By Christopher Andrews
Assistant Professor, Computer Science
Over the past year and a half or so, I have been working to develop an evolutionary art tool based on expression trees. The idea itself is a fairly old one, which can be traced back work done by Karl Sims’ in the early nineties. The underlying idea is that given an arbitrary equation with respect to two variables, X and Y, we can generate an image. Mechanically, we consider the image to lie on the X,Y plane, such that each pixel of the image has a unique (X,Y) coordinate. To draw the image, we visit each pixel of the image and solve the equation using the pixel’s values for X and Y.
This process becomes more interesting when we introduce evolution to it. The computer generates a collection of random equations. The user then selects the most interesting images, and these become the progenitors of a new generation of images. The images can “mate,” swapping pieces portions of their underlying equations, or images can be mutated, the underlying equation changed by swapping variables, changing functions, or even the introduction of complex transformations like mirroring. The user is presented with the new generation, and the cycle starts anew.
Some of the images produced by this process are dross—blank or a confused mass of random noise. Others however, are quite compelling. There are patterns and shapes that emerge, arrangements that can seem familiar yet alien. There is something that draws me to continue to keep iterating, chasing the next surprise.
And yet, there is something vaguely unsatisfying about the process as well. Conceptually, there is an equation that could produce any arrangement of pixels, from a blank slate to the Mona Lisa. The genetic algorithm that drives the process is essentially a search algorithm, exploring the space of all possible images. Leaving aside the (not unimportant) question of whether or not these images are art, we have to ask who the artist is? Karl Sims saw the user as the artist, the act of driving the process akin to being a gardener. Alan Dorin, however, is more dismissive, asking if we would still have respect for Picasso if he produced his works by walking into a Library of Babel filled with images instead of books, wandering the stacks and emerging with a random painting he found that struck his fancy.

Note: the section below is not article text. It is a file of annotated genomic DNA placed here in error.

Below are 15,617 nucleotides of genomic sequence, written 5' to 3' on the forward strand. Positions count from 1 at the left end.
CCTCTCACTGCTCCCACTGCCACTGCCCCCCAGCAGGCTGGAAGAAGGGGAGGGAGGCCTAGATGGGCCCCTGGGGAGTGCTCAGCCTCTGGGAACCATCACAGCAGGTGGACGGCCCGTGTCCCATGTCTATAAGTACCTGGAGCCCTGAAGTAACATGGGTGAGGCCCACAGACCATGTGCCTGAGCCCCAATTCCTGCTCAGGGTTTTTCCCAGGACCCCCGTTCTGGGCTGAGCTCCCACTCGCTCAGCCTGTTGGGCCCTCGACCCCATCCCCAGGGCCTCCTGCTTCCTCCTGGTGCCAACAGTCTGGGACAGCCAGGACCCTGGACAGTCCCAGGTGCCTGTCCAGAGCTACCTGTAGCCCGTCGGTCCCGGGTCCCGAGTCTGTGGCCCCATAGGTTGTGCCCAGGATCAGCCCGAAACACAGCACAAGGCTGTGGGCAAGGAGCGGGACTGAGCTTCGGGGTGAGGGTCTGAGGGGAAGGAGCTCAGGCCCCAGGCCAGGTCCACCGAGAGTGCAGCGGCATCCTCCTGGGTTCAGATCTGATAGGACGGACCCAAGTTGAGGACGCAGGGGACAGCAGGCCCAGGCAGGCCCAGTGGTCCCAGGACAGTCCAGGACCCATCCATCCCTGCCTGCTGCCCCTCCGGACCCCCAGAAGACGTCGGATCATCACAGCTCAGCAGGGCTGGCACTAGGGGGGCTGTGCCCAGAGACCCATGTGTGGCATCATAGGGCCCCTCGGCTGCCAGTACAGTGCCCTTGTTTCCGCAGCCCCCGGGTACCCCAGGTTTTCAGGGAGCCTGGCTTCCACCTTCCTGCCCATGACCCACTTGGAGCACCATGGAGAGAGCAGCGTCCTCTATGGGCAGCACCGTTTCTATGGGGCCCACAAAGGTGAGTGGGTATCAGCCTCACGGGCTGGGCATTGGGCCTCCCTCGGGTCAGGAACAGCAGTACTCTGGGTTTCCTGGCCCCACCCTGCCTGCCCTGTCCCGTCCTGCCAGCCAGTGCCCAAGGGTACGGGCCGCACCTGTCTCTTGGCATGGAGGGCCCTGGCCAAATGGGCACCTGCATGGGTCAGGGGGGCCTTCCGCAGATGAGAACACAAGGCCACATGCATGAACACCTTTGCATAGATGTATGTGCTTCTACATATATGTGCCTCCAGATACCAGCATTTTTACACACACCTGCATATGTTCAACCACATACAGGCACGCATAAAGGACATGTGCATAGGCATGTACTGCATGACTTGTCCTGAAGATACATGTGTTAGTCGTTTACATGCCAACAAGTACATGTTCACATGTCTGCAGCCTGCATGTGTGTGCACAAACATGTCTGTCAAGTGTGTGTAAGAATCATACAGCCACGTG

One solution to this is to replace the human altogether. The human’s job in this system is evaluation—determining the “fitness” of each image. If some form of aesthetic judgement could be performed by the computer, the entire process could be automated and we could explore the realm of computational creativity. I have been exploring in the other direction. What if the user could be more informed about the process, able to direct the process more? What if we could introduce the potential to attain mastery and to make choices backed by intentionality?
To that end, I have been applying the techniques of visual analytics to this process. The current attempts are centered around “spatializing” the images, arranging them in space based upon some metric or attribute of the image. This should make it easier for the user to quickly evaluate a large collection of images, as well providing new ways to specify to the computer directions to explore based not on random permutations but upon actual features to be accentuated or diminished.
With funding from the DLA, I was able to hire two students last summer to help me begin identifying ways to classify images: Selena Ling and Fiona Sullivan. Selena worked on a machine learning approach to identifying what we are calling “mid-level” image attributes, such as “curviness.” While we have had some early success classifying the degree of curviness of images produced for training, the classifier continues to struggle to produce results that would agree with a human assessment for the more complex images produced by the evolutionary art tool. Fiona’s contribution was to develop a survey asking participants to describe some of these images with an eye towards determining some additional mid-level attributes. While the results were quite varied, we found that there was a clear separation between images that participants described in terms of their structure and images that participants responded to more metaphorically, seeing representations of shapes or emotions. This was not perhaps what we were initially after, but it suggests new avenues to be explored.
Moving forward, we will be taking these varied results and trying to turn them into a useful set of metrics that can be applied to arbitrary images with the ultimate goal of producing a system that is not an independent computer artist, nor a tool like Photoshop, but a collaborator with neither the computer nor the user solely in charge.